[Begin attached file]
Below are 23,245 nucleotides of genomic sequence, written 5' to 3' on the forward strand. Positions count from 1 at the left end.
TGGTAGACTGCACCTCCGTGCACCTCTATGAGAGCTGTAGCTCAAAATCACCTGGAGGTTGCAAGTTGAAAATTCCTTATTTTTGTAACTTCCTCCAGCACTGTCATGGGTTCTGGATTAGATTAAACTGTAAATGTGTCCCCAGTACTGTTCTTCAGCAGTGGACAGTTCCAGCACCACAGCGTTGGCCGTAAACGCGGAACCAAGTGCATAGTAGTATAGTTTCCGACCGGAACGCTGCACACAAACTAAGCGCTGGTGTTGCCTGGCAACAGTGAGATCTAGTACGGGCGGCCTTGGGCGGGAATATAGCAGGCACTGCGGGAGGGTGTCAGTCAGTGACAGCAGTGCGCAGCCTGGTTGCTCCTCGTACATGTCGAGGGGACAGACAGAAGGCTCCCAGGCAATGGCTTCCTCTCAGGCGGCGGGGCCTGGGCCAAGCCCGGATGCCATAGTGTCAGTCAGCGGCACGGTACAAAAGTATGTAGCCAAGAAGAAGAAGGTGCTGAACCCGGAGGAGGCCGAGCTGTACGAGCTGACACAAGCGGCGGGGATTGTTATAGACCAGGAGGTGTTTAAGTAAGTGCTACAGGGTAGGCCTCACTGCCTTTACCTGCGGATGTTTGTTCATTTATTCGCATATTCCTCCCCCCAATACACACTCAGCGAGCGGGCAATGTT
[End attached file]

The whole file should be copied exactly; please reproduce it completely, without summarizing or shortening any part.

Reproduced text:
Below are 23,245 nucleotides of genomic sequence, written 5' to 3' on the forward strand. Positions count from 1 at the left end.
TGGTAGACTGCACCTCCGTGCACCTCTATGAGAGCTGTAGCTCAAAATCACCTGGAGGTTGCAAGTTGAAAATTCCTTATTTTTGTAACTTCCTCCAGCACTGTCATGGGTTCTGGATTAGATTAAACTGTAAATGTGTCCCCAGTACTGTTCTTCAGCAGTGGACAGTTCCAGCACCACAGCGTTGGCCGTAAACGCGGAACCAAGTGCATAGTAGTATAGTTTCCGACCGGAACGCTGCACACAAACTAAGCGCTGGTGTTGCCTGGCAACAGTGAGATCTAGTACGGGCGGCCTTGGGCGGGAATATAGCAGGCACTGCGGGAGGGTGTCAGTCAGTGACAGCAGTGCGCAGCCTGGTTGCTCCTCGTACATGTCGAGGGGACAGACAGAAGGCTCCCAGGCAATGGCTTCCTCTCAGGCGGCGGGGCCTGGGCCAAGCCCGGATGCCATAGTGTCAGTCAGCGGCACGGTACAAAAGTATGTAGCCAAGAAGAAGAAGGTGCTGAACCCGGAGGAGGCCGAGCTGTACGAGCTGACACAAGCGGCGGGGATTGTTATAGACCAGGAGGTGTTTAAGTAAGTGCTACAGGGTAGGCCTCACTGCCTTTACCTGCGGATGTTTGTTCATTTATTCGCATATTCCTCCCCCCAATACACACTCAGCGAGCGGGCAATGTT